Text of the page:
Brenna ignored her. She took a deep breath, held up the medallion, and said, "This used to belong to you, Connor."
"It still belongs to me, Brenna. And so do you. Now and forever."
She shook her head. "It's too hard," she cried out.
He removed his sword, handed it to Crispin before he dismounted, and walked forward.
"I'll make it easy for you. Please don't cry. I know I hurt you."
The priest rushed forward to offer a cloth to Brenna. One look from Connor made him change his mind.
He backed away, turned around, and strolled toward Gillian.
Brenna felt as though the world were intruding on her now. When he took hold of her hand and walked down the path toward the gardens, she didn't pull away from him. She kept her head down and thought to wait until they had some privacy before she said good-bye to him.
The lack of privacy didn't bother him at all. "I know I hurt you. I should have protected you from Raen. I will have to live with my mistake for the rest of my life. I don't expect you to forgive me, Brenna, but I…"
"You aren't responsible for what happened. I should have told you what he was doing. I meant to, but you left before I could get up the nerve. Then he left, and I thought he wouldn't come back. It doesn't matter now anyway. You made your choice when you went to Euphemia."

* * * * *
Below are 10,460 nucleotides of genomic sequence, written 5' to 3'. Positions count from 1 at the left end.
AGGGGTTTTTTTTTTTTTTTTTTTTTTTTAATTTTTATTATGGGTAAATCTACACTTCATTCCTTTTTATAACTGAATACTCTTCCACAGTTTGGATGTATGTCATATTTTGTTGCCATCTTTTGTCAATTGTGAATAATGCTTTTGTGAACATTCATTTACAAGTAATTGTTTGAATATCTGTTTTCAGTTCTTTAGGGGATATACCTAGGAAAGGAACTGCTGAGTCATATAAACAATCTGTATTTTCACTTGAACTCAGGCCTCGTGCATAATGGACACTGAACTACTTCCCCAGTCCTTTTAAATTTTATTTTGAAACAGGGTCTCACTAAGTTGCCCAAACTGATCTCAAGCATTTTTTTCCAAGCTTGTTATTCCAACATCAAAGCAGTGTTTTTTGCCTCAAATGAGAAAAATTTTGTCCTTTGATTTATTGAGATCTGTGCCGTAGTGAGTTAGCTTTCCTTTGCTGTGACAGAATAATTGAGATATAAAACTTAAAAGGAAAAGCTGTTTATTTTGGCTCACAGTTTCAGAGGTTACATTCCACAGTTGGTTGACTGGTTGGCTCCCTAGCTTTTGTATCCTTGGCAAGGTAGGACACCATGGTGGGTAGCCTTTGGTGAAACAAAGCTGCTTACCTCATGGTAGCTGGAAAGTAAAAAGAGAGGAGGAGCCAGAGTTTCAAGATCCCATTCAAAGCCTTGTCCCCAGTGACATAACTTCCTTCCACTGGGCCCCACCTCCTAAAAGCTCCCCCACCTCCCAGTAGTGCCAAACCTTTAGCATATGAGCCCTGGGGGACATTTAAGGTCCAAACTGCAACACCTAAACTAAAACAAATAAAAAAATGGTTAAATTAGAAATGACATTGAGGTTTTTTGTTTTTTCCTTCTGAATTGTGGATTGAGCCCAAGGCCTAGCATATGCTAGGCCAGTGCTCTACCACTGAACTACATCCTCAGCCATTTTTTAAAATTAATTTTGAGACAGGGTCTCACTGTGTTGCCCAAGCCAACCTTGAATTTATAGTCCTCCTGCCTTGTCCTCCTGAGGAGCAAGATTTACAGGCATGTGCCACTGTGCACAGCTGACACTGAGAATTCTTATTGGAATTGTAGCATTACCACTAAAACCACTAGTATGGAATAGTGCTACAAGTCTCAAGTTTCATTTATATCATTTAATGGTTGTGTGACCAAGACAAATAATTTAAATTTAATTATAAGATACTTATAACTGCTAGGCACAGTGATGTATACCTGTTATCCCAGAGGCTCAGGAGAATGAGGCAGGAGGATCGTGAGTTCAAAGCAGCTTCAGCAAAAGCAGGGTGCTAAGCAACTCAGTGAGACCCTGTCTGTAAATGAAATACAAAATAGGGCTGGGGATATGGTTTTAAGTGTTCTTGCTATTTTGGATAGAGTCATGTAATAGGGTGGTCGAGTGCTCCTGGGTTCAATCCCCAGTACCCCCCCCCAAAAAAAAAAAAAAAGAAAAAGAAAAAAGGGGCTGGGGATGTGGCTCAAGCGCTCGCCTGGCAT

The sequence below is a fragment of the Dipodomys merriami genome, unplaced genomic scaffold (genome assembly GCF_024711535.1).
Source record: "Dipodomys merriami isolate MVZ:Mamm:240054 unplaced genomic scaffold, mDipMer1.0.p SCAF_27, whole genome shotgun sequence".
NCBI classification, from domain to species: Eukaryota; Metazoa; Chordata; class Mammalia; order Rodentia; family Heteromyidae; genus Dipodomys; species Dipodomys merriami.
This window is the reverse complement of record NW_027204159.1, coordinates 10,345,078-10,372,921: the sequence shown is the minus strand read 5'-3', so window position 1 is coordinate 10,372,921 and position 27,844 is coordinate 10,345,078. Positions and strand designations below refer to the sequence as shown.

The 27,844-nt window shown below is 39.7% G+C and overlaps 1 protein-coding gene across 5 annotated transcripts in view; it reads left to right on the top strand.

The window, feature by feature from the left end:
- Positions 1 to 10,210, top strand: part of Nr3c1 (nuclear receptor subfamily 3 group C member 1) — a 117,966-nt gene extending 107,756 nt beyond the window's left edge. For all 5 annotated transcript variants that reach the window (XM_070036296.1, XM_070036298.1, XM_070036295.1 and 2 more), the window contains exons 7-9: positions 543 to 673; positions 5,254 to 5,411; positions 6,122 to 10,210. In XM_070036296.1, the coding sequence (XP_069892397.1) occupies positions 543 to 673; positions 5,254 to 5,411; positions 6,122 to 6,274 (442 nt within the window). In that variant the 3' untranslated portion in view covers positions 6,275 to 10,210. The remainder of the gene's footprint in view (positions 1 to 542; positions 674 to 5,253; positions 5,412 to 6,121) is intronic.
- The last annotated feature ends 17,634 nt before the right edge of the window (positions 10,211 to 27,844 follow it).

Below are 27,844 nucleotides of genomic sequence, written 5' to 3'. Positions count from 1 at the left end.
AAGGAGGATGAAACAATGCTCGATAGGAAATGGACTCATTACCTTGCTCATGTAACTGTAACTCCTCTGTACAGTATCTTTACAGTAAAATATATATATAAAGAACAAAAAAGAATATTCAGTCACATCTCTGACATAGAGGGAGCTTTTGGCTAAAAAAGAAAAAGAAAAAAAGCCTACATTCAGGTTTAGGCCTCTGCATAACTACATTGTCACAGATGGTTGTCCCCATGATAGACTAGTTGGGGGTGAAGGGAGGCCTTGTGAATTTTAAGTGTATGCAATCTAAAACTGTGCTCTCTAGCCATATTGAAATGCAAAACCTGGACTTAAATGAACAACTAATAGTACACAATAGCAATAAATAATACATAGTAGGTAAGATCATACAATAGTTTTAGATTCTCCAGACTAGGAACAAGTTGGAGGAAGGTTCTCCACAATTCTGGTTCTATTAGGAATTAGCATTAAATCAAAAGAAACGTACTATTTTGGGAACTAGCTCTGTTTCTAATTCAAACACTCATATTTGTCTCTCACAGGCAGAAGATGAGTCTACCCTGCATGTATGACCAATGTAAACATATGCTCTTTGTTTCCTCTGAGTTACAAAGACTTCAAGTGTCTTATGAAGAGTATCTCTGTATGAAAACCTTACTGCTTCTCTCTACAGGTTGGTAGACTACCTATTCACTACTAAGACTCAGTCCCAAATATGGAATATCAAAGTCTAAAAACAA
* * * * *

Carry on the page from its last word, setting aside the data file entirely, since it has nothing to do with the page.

He looked astonished. "Will it make you feel any better to know she's dead?"
"Good Lord, no."
"All right then," he said. "Does knowing that I didn't banish her as I intended make you realize I was considerate of your feelings?"
She turned to look at him. Connor didn't know how much longer he was going to be able to keep himself from taking her into his arms. He was determined that she willingly come to him, and he knew, if he didn't move away from her now, he would lose his battle. He let go of her hand, sat down on the stone wall, and waited for her to join him.
She moved closer, until she stood between his outstretched legs. "What happened to Euphemia?"
"I'll have to tell you about my father's legacy so that you will understand, but it's a long story. Do you want to hear it?"
There was an overwhelming sadness about him now that tugged at her heart. The strength seemed to go out of him as well. His head was down, his shoulders sagged from the weight he had borne all these many years, and she could feel the ache of his melancholy.